Oooooh, big words. Fortunately, they mean something interesting.
I had a bit of a snark at Family First for their normative view of the family: children ought to have a mother and a father. I rejected it based on the need for the ‘correct’ kind of mother and father, suggesting we should replace this with ‘Children ought to have a loving environment’.
I could have attacked the statement in a way more similar to the fashion of the time: assert that there is something fundamentally flawed about normative statements regarding lived experience. There’s an article in the Sydney Morning Herald regarding sexual morality and why monogamous relationships are somehow the worst possible things we could do to ourselves.
Using anthropology, anatomy, archaeology and primatology. Ryan takes aim at what he calls the “standard narrative”, the idea that men and women evolved in families in which a man’s possessions and protection were exchanged for the women’s fertility and fidelity. This notion, what the anthropologist Helen Fisher calls the ”sex contract”, has long dominated our thinking about sexual evolution.
But it is a myth, according to Ryan, who points out that for 2 million years our ancestors lived in small, interdependent, highly egalitarian groups who shared everything, including sex. “Evidence suggests that our pre-agricultural ancestors would have had several ongoing sexual relationships at any one time,” Ryan says. “These overlapping, intersecting sexual relationships strengthened group cohesion and could offer a measure of security in an uncertain world.” — Source.
While it’s difficult to analyse something based on the media release (and science journalism in Australia is woeful (though there might be a reason for that) think about precisely what’s been written here. Ryan has attacked the ‘standard narrative’ based on how our ancestors lived for 2 million years. It’s a weird comment to make, not least because Ryan isn’t an archaeologist or anthropologist, but because hominids haven’t existed as a single, continuous species for that amount of time. Two million years ago, there were no domesticated animals. Therefore, is it a myth that domestication affected the evolution of dogs? Clearly, it’s not. Did we domesticate ourselves? Probably. Could that have included an evolution of monogamous relationships? Possibly. So ‘2 million years ago, we were different’ isn’t an argument about our current behaviour.
But also consider the assumptions behind the statement. In describing our ancestors, Ryan is alluding to a normative framework of how we should be.
“Since Darwin’s day we have been told that monogamy is natural, that it’s the way we evolved,” Ryan says. “But this is not true, and never has been. Monogamy is a choice, not a default position for our species. And it comes with social costs that have to be recognised.” […]
The British archaeologist Timothy Taylor agrees, writing in The Prehistory of Sex that “hunter-gatherer sex had been modelled on an idea of sharing and complementarity”.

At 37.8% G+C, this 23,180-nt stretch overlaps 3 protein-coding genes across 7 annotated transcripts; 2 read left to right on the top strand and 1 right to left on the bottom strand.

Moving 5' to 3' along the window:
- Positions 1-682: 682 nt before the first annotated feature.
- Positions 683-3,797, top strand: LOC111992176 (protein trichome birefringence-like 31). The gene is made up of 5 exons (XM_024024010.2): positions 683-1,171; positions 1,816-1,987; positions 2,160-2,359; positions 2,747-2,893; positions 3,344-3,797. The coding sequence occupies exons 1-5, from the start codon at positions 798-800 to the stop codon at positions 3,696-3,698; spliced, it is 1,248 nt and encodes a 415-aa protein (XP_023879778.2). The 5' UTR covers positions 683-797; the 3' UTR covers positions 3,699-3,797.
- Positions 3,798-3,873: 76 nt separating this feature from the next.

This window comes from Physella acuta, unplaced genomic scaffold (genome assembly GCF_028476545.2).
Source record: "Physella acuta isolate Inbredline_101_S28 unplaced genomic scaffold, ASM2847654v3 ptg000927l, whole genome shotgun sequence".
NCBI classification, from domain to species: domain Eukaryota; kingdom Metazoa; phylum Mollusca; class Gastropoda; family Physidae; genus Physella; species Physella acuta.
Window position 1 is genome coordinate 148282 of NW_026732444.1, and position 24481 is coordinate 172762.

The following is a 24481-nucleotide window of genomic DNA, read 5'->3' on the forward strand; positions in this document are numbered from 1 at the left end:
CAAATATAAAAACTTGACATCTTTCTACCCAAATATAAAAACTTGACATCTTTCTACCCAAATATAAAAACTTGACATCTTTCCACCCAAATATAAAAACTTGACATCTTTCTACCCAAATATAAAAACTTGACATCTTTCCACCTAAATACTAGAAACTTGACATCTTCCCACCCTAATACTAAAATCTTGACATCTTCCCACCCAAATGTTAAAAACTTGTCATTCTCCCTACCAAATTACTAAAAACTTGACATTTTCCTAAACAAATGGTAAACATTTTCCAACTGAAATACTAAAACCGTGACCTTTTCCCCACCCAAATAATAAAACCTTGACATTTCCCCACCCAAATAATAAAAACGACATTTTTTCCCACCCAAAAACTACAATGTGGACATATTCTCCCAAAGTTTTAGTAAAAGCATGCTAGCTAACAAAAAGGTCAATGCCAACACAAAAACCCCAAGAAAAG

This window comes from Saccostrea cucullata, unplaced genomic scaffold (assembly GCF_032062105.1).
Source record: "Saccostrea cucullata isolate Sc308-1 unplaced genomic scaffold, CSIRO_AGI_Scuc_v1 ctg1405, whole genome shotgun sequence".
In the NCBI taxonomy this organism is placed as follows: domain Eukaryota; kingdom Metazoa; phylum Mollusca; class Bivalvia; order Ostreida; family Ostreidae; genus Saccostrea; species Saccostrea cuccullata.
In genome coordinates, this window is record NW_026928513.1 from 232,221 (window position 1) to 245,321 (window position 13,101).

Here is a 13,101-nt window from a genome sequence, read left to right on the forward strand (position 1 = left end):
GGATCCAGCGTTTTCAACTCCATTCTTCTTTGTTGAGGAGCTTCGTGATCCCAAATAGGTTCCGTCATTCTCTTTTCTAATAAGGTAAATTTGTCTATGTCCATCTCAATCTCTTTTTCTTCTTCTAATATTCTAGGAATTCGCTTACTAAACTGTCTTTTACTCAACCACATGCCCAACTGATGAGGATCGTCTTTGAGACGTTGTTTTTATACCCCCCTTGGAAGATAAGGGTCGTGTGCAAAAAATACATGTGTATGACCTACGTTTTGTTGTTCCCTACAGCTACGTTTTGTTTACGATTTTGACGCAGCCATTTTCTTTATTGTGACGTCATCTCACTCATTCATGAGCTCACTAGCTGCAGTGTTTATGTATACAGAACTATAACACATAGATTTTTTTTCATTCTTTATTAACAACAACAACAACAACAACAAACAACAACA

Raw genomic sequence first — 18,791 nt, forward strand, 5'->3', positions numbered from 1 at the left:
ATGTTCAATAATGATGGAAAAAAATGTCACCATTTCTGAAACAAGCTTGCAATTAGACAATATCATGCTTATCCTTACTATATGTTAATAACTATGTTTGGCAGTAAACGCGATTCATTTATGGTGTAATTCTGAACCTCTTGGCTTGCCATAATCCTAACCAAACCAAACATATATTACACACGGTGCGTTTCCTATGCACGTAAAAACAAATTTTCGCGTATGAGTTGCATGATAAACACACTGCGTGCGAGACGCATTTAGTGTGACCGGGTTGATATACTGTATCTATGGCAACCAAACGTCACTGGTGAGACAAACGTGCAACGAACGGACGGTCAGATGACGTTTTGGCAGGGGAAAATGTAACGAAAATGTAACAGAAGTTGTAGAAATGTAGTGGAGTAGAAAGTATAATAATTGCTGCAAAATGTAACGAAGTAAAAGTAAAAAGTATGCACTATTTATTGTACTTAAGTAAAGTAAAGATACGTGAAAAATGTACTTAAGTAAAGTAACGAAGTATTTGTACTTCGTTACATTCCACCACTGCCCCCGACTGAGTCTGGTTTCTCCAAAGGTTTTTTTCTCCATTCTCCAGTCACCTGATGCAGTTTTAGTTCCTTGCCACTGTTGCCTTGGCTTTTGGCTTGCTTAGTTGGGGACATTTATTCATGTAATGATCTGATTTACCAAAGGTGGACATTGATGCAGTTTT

All that ended, however, with the advent of agriculture 10,000 years ago. When humans started farming, they organised themselves around hierarchical political structures, private property, and a radical shift in the status of women, who, Ryan writes, “went from occupying a central, respected role in foraging societies to becoming another possession for a man to earn and defend, along with his house, slaves and livestock.” — Ibid.
Except, of course, we see hierarchical social frameworks in our primate cousins, so it’s not necessarily something we invented when we started farming. The fully fleshed out concept of private property also came significantly after the agricultural revolution — redistributive communities were the norm, not the exception (why do you think there are so many city-state feasts in the ancient world?). Further, this idea of ‘Woman as Property’ in the ancient world is pretty much debunked and only works if you ignore the social role of ancient women and the ‘Other Men I Own as Property’ idea.
Without explicitly stating so, the article advanced an evolutionary psychological view of sexuality: we evolved in a way that we’re supposed to be. Unfortunately for people who keep getting research grants, evolutionary psychology doesn’t make any sense and it’s barely a science. Adaptive psychological mechanisms do not equal psychological content. Until somebody can Avada Kedavra that inconvenient fact away with the blackest of magics, evolutionary psychology is in trouble.
But back to the central idea of the article. Apparently, monogamy is a recent invention and we’re not supposed to be this way. We can rustle up an intuitive refutation using pure anecdotal evidence. I know of several polyamorous relationships. All of them are painful drama mills. I know of significantly more monogamous relationships. Only some of them are painful drama mills. Regardless of how we were 2 million years ago or 10,000 years ago, polyamorous relationships don’t work right now. Further, there’s growing evidence about its impact on children of the relationships.
So the big caveat is that I’m responding to the article and not the research itself. Australia has a poor track record of citing research…
But it does seem particularly weird to damn monogamy and praise polyamory with the statements made.